Ultrasound verified inflammation and structural damage in patients with hereditary haemochromatosis-related arthropathy
Chronic arthropathy occurs in approximately two thirds of patients with hereditary haemochromatosis (HH). The aim was to study inflammatory and structural lesions in patients with HH with (HH-A) and without arthropathy (HH-WA) using ultrasonography.
This was a cross-sectional study of 26 patients with HH-A, 24 with HH-WA and 37 with hand osteoarthritis (HOA). Clinical examination was performed in 68 joints, and we retrieved data on hand function, pain and global disease activity (all using a visual analogue scale (VAS)), morning stiffness and ferritin levels. Standard x-ray and ultrasound were conducted in 36 joints (hands, hips, knees and ankles), and we graded grey scale synovitis (GSS), power Doppler ultrasound (PD), osteophytes, erosions, tenosynovitis and cartilage damage semi-quantitatively in accordance with prior publications.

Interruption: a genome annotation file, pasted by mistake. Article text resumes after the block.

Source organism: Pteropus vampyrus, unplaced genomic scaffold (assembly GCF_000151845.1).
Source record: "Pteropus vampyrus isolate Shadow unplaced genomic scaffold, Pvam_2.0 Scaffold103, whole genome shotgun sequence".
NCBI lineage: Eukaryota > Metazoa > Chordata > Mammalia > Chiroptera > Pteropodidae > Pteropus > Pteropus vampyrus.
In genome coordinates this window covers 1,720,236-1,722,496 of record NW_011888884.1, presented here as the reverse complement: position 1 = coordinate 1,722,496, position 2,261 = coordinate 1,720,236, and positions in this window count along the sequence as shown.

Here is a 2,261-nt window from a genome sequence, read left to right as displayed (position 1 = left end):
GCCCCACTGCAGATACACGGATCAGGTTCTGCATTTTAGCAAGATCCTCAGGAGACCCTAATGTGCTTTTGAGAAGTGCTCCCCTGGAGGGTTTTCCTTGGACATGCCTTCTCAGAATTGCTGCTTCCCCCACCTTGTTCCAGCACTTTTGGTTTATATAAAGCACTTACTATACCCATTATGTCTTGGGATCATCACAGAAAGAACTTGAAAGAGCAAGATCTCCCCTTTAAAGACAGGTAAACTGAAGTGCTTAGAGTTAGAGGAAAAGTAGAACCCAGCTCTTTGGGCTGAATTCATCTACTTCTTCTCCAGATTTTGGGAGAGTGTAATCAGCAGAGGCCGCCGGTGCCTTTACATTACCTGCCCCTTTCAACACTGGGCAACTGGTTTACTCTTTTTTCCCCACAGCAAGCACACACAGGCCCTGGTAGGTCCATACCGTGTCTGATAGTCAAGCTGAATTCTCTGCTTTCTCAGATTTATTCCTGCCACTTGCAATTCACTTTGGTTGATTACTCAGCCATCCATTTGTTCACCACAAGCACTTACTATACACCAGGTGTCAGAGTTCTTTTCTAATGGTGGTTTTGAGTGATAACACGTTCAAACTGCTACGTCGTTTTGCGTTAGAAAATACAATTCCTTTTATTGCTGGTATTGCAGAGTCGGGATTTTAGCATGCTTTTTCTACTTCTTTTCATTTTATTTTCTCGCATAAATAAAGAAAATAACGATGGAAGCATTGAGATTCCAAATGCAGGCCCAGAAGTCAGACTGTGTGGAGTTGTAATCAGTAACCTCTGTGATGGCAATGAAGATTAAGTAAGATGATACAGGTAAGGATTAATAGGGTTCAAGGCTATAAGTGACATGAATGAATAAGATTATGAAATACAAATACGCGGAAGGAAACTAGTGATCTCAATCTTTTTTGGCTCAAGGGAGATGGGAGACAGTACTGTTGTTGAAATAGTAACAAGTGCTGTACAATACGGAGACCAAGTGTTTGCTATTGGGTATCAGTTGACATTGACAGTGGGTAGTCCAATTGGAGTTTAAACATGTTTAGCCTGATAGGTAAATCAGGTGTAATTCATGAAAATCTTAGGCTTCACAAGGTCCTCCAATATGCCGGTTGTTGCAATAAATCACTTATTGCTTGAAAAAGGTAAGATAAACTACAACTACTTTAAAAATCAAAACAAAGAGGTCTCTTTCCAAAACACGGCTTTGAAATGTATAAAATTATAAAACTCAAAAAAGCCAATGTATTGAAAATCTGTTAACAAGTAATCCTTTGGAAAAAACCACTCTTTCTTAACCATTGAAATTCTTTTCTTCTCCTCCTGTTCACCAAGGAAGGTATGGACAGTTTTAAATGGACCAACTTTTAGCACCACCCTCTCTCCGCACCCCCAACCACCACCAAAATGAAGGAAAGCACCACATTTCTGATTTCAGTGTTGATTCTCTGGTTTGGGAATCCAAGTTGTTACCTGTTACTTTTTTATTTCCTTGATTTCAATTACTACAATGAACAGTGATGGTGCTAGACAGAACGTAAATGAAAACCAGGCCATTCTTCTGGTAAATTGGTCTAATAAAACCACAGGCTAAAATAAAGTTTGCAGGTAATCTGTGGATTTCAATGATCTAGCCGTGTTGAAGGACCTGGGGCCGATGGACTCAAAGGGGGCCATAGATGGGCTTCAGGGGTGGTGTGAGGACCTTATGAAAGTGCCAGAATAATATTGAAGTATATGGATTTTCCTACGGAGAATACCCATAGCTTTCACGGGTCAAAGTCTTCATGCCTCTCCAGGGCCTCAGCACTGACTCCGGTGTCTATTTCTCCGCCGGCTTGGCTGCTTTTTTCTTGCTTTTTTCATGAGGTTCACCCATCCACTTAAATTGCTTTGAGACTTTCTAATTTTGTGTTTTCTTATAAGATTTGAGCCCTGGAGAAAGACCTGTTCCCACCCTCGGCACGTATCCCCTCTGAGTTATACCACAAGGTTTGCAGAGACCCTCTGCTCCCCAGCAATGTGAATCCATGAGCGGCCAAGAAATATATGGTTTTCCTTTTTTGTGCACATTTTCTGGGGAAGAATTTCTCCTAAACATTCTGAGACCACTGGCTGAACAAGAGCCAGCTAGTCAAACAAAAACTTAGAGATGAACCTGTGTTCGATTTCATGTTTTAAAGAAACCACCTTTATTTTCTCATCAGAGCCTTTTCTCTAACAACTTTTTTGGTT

Ultrasound revealed a high proportion of inflammatory changes in HH-A; GSS was found in 96.2% and PD signals in 80.8% of patients (median GSS score 9, PD score 2.5). The frequency of these findings was similar in HOA. Inflammation was also common in HH-WA, yielding GSS in 83.3% and PD signals in 50.0% of patients. Cartilage damage was most prominent in HH-A as compared to HH-WA and HOA (median scores 11.0, 2.5 and 2.0, respectively). The prevalence and extent of erosions and osteophytes were similar in all groups. None of the ultrasound scores was associated with pain or function; GSS, PD, osteophyte and cartilage scores correlated with x-ray-verified structural damage.
A high prevalence of ultrasound-verified inflammation and cartilage damage was found in HH-A, and to a lesser extent in HH-WA. These findings were associated with x-ray-verified damage but not with clinical scores of pain and function.
Publisher URL: https://link.springer.com/article/10.1186/s13075-017-1448-0
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